7:45. The sun, up, has found and is warming a wall
of the one-floor cube of a building.
Angie, inside, has come from the kitchen
with a basin and cloth to swab her counters.
She likes the cloth’s warm moisture, her day’s first sensation.
Jeff, the café’s owner, has turned on the stove,
and dotted its grill with strips of bacon.
Tuesday, he thinks: biscuits and gravy the lunch-time special.
A long time away. Eggs now. Concentrate.
As he moves them from carton to bowl, he salutes them,
or his sideburn has a last-night’s sleep itch he can’t find.
Reverie! Blare, honk! honk! A truck on Route 33,
a half-mile distant, bugles the village: Wake up, slackers!
8:00. The café open, Warren McPhee, County Judge, retired,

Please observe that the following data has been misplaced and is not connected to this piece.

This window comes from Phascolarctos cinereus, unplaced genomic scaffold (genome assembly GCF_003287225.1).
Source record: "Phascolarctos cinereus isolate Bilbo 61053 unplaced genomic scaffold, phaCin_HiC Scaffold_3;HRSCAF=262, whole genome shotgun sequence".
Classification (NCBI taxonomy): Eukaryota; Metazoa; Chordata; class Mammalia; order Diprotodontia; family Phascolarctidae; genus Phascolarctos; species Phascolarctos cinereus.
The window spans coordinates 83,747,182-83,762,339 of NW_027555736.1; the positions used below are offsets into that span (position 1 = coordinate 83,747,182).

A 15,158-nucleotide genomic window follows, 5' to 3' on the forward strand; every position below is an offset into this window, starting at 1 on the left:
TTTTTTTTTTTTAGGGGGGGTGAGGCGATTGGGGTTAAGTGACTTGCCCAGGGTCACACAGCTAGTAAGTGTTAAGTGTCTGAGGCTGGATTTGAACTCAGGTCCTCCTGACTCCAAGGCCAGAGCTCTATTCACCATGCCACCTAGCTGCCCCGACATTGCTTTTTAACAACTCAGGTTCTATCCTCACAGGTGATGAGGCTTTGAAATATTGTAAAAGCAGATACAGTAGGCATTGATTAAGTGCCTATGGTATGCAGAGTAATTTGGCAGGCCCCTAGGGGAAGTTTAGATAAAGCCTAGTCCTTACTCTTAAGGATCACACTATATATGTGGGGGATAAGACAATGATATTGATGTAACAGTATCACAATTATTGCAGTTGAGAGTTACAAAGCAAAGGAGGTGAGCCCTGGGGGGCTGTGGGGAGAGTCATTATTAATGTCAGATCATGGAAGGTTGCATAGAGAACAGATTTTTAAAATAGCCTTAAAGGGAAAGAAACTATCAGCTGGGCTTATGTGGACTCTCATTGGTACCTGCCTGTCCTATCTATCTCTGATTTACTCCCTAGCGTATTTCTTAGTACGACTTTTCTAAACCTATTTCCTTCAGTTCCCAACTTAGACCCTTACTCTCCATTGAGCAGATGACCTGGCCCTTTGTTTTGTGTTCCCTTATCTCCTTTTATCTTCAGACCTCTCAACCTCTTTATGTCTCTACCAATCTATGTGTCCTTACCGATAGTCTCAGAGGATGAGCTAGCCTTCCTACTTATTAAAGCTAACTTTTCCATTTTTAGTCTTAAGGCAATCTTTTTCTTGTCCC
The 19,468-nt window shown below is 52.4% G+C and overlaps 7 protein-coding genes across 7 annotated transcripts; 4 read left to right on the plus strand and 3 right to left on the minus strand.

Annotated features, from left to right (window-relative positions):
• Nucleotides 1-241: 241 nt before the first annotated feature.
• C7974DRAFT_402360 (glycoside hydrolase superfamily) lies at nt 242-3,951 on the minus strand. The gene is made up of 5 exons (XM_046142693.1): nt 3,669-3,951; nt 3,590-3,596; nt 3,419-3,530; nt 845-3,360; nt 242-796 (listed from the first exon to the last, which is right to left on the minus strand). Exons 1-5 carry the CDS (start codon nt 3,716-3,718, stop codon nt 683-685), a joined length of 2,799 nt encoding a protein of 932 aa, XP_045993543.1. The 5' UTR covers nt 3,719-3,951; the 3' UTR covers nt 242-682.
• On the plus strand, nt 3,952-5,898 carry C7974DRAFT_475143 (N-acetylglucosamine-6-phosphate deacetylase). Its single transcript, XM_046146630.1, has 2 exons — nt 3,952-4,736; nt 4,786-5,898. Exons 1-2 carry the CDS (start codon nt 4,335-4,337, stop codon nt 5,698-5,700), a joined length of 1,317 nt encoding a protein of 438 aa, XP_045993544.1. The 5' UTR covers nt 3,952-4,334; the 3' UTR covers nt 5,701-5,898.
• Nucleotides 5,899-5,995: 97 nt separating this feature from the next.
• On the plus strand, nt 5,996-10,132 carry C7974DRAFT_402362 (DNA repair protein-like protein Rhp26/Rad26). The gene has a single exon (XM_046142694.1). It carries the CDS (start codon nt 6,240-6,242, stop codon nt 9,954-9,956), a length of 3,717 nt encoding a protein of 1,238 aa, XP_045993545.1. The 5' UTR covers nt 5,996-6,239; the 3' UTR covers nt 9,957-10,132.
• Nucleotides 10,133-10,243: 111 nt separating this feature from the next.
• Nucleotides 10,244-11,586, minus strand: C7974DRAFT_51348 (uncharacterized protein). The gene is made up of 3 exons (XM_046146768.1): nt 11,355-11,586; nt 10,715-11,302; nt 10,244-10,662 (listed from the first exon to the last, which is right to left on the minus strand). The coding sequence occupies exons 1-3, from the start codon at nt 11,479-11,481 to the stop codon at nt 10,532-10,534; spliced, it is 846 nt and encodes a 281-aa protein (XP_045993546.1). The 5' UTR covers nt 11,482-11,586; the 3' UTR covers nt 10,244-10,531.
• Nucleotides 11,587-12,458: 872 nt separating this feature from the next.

comes in, hangs up his jacket, and centers himself
on his stool at the base of the U-shaped seating.
He might be Hiz Honor again, presiding in court
over a case of waffles versus pancakes.
Others drift in, who take up parts of the paper
or talk of the weather. Angie writes down their orders,
not needing to ask what they want.
Things have changed here, in drastic evolutions.
Jeff and his cousin, one Sunday a decade ago,
rolled on marigold paint over the faded cream walls,
Judge McPhee leaves his tie home, Fridays.
Jelly for toast, in thumb-sized packets,
even comes in non-grape flavors. Go, blackberry!
Strut your stuff, do it, crabapple-peach mélange!
© by Richard Swanson.
Used with the author’s permission.